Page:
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Brent Smithurst, December 20, 2012
This release is a bit unusual because the version number indicates bugfixes only, and yet we managed to slip some new features and capabilities in as well. As I said in my last blog post, Stackato is developed with an agile mindset. So, since we had some new stuff ready, we decided to release it now.
Support for Java 7 is both new and also not so new in Stackato. It has been available for a while via a buildpack. However, The Cloud Foundry Core project requires it to be built-in in order to get a check mark. Although our customers (mostly large enterprises) primarily use Java 6, there is certainly interest in Java 7 now as well. So, we built it in to make it a little easier for everyone.
A blog post dedicated to Java 7 will be available shortly.
Much like Java 7, Node.js 0.8 has been available in Stackato via a buildpack for quite some time. Again, the Cloud Foundry Core project requires it to be built-in to get a check mark. Plus, it wasn't always obvious to our users that buildpacks were even available in Stackato. So, we built it in.
Something You May Never See
One of our customers recently had a strange issue with Stackato that was troublesome to diagnose. It turned out that he had some duplicate, rogue, nodes attached to his cluster. This wasn't really Stackato's fault -- he had been doing some pretty heavy duty experimenting immediately prior. However, Stackato didn't identify this anomaly. We thought we could do better, so we did -- the web console will now identify rogue nodes and allow you to kill them with a single click. (You'll probably never see this feature unless you're a creative experimenter who identifies with his self description: "I can break anything, it's a gift I was born with".)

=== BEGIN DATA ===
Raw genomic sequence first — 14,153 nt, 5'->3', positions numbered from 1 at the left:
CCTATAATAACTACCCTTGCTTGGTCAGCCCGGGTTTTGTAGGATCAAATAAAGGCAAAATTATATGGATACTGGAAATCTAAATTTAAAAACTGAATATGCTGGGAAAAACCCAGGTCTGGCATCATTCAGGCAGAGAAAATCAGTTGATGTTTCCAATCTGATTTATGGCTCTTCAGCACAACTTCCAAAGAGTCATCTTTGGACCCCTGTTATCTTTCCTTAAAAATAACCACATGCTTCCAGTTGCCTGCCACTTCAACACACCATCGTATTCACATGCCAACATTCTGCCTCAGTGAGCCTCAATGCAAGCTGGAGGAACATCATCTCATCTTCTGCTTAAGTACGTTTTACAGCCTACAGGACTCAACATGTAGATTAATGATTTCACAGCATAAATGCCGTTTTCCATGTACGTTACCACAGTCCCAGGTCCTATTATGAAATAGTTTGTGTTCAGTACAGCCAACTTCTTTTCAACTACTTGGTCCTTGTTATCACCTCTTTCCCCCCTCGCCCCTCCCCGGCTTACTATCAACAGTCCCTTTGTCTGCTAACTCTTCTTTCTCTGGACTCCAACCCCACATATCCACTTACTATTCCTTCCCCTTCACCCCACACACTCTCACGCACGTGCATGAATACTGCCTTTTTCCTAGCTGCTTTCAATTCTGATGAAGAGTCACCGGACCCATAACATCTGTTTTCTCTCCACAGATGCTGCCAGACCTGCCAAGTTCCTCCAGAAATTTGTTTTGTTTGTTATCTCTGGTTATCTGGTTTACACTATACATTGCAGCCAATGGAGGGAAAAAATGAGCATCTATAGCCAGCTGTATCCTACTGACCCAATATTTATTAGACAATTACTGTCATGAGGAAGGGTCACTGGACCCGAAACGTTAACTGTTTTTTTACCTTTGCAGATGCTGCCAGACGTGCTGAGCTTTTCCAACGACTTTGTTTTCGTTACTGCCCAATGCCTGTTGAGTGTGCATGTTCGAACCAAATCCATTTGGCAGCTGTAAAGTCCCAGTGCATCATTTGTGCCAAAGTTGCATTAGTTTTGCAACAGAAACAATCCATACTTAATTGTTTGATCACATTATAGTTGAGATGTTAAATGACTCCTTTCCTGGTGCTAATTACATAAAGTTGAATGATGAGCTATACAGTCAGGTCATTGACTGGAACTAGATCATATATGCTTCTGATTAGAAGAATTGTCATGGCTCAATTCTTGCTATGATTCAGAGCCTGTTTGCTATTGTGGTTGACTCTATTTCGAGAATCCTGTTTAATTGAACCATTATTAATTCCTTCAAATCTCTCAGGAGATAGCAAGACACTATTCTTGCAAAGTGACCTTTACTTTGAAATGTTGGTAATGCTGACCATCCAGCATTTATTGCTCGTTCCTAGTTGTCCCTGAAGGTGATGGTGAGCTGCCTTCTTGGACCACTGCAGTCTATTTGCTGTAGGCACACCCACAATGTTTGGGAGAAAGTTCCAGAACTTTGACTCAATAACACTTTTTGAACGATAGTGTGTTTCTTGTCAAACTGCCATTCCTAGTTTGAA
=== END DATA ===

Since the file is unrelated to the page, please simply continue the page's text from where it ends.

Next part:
HP Cloud Services Block Storage Compatibility
Our friends at HP recently moved their HP Block Storage product from private beta to public beta. This provides Stackato services nodes with the persistent storage that they require when running on HP Cloud Services. The reasons for this should be obvious; if your application needs to store data, then that data needs to be on a persistent, rather than ephemeral, node.
Stackato worked with their block storage, until they made a change and then suddenly it didn't. It turns out their change exposed a Linux kernel bug that had already been patched. So, we applied the patch and can now claim to have HP Cloud Services Block Storage Compatibilty. Pretty cool, eh?
The rest of the changes are less headline-worthy, but are nonetheless important for enterprise customers. A couple of little bugs fixed, better theming capability, and some router2g improvements round out the list.
Once again, I encourage you to let us know what you'd like to see added to Stackato. What problems are you having that Stackato isn't currently solving? How can we make your life easier? Please let me know -- on Twitter, brents+feedback [at] activestate [dot] com (subject: Stackato%20feedback) (email), or our Stackato discussion forum.